Tens of thousands of business premises across England and Wales are already grappling with the huge business rates burden that they are facing as a result of last April’s revaluation. New rateable values used to determine bills for the next five years rose overall by 9%.
An investigation by Britain’s largest ratings advisor, Altus Group, forecasts that around 41,000 business premises were referred by councils to Bailiffs in the first five months under the new revaluation for non payment of their business rates to levy distress and to seize their goods.
A Bailiff is authorised by councils to collect a debt on their behalf and can enter premises to seize goods and sell these at public auction, with the proceeds taken by councils to settle the debt. This process is known as ‘distress’.
Under the Freedom of Information Act all councils that collect business rates were asked to provide details of how many businesses had been referred to Bailiffs for collection. Details were provided on more than 1.37million properties from 247 local authorities. Between 1st April and 31st August 2017, a total of 28,355 business premises liable for business rates had already been referred to a Bailiff for enforcement.
Altus Group projects that the overall number for the 5 month period could be 40,965 having regard for the 1.98million properties liable for business rates and say this represents a 9% rise in the use of Bailiffs by councils compared with 2016/17.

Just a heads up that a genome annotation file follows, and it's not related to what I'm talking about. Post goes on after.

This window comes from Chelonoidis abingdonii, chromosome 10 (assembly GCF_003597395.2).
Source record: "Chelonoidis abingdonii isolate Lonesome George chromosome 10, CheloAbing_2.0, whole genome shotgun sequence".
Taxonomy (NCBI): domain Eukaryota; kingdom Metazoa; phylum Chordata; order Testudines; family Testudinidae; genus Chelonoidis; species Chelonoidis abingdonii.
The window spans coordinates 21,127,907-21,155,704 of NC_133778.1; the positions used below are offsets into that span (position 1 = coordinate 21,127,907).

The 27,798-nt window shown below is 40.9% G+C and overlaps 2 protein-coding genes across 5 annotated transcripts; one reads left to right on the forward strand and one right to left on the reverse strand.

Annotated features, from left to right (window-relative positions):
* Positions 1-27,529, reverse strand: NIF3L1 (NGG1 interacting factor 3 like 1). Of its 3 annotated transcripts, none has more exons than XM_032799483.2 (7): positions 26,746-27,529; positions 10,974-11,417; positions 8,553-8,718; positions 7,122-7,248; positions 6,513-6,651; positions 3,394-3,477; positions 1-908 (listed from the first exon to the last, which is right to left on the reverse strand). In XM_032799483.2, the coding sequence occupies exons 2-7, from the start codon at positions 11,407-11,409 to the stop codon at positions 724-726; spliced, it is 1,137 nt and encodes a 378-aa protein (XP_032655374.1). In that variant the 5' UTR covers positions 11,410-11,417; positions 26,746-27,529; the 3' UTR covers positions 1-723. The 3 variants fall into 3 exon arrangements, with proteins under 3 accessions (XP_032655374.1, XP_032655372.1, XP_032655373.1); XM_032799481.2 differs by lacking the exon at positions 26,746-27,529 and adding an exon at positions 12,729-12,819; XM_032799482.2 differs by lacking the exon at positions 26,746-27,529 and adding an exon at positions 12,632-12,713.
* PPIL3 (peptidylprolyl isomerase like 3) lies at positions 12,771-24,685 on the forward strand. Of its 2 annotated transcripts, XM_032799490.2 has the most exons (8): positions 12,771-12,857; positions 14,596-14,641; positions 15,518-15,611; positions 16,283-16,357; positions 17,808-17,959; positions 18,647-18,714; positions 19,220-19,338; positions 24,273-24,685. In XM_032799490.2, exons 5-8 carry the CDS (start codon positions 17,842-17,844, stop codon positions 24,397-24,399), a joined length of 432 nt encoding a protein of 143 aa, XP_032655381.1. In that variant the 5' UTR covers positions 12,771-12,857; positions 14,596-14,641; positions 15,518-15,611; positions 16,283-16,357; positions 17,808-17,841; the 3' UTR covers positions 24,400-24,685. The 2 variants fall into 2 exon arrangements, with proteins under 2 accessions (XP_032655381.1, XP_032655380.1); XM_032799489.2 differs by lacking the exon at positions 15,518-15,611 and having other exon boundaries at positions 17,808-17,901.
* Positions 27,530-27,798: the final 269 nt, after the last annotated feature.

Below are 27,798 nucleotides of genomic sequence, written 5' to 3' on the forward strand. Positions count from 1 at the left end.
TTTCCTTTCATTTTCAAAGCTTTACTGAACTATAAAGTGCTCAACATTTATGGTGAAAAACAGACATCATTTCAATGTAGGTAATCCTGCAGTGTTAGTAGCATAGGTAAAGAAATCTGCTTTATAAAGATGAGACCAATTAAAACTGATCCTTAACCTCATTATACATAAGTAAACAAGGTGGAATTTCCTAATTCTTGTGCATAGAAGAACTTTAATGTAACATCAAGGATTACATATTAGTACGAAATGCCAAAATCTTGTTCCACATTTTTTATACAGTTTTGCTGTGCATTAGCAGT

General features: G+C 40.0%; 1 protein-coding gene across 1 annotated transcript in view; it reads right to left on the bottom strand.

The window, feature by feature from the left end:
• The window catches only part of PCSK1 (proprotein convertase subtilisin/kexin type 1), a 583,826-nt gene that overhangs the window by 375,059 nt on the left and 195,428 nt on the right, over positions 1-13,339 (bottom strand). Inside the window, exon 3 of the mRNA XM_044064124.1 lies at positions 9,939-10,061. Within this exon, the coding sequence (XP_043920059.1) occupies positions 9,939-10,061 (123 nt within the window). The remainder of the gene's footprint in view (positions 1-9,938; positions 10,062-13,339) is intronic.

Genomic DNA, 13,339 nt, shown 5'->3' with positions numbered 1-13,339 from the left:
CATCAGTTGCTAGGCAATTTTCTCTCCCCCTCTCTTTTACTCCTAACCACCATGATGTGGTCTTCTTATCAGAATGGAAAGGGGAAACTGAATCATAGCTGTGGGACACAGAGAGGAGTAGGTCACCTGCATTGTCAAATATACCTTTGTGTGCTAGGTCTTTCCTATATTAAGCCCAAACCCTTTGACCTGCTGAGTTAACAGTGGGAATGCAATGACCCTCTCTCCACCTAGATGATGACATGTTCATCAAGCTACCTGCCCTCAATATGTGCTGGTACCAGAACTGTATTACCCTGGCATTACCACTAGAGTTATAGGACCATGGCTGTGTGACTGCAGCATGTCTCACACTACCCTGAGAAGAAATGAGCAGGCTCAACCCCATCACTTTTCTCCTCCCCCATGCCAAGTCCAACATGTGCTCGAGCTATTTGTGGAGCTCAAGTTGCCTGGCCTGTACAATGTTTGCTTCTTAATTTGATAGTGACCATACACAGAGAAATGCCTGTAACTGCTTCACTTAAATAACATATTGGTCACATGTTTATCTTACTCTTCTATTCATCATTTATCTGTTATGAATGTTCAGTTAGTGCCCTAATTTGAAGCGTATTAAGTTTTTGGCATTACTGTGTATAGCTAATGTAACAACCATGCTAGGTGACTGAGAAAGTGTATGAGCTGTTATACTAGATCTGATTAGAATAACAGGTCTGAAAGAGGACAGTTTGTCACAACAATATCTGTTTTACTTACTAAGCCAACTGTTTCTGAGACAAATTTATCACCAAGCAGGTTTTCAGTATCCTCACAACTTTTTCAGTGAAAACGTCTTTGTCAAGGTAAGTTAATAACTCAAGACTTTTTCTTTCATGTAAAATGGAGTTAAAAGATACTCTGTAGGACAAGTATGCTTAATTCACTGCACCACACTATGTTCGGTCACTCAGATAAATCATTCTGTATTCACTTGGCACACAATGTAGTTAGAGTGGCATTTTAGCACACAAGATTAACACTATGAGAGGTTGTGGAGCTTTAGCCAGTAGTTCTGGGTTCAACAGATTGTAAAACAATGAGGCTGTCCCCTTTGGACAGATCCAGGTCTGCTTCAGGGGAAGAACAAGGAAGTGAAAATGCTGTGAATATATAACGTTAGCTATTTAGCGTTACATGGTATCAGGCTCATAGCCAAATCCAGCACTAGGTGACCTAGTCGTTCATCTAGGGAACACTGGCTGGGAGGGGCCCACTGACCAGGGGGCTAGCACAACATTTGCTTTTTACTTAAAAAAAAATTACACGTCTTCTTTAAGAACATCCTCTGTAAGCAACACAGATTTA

The London Boroughs of Hounslow and Lewisham referred the most with 1 in 11 of the overall premises in their areas referred to Bailiffs for enforcement and facing the prospect of having goods seized.
Hounslow instructed Bailiffs 636 times on their 6,967 properties liable for business rates in the 5 month period compared to 696 for the whole of 2016/17.
Lewisham made 538 referrals on their 5,846 business premises. Rateable values in Hounslow rose by 25.09% and by 31.83% in Lewisham as a result of last April’s revaluation.
Britain last year cemented its position as the country with the highest property taxes, passing £80 billion for the first time according to the OECD.
Alex Probyn, UK president of business rates at Altus Group, said: “It isn’t only those whose values have increased that are struggling. The current, deeply unfair, system of transitional adjustment severely limits the amount by which bills can go down, meaning many businesses are paying disproportionately high bills in locations where local economies are underperforming and values are falling.”
English Councils have made provision for an average of 3.2% of business rates receipts to be returned to ratepayers following successful appeals – a total of £4.5 billion over the next 5 years from 2017 to 2022.
Probyn added: “It goes without saying that now is the time, more than ever, that businesses need to carefully understand their new rates assessment and to check that what they’re being told to pay is indeed accurate and correct.”
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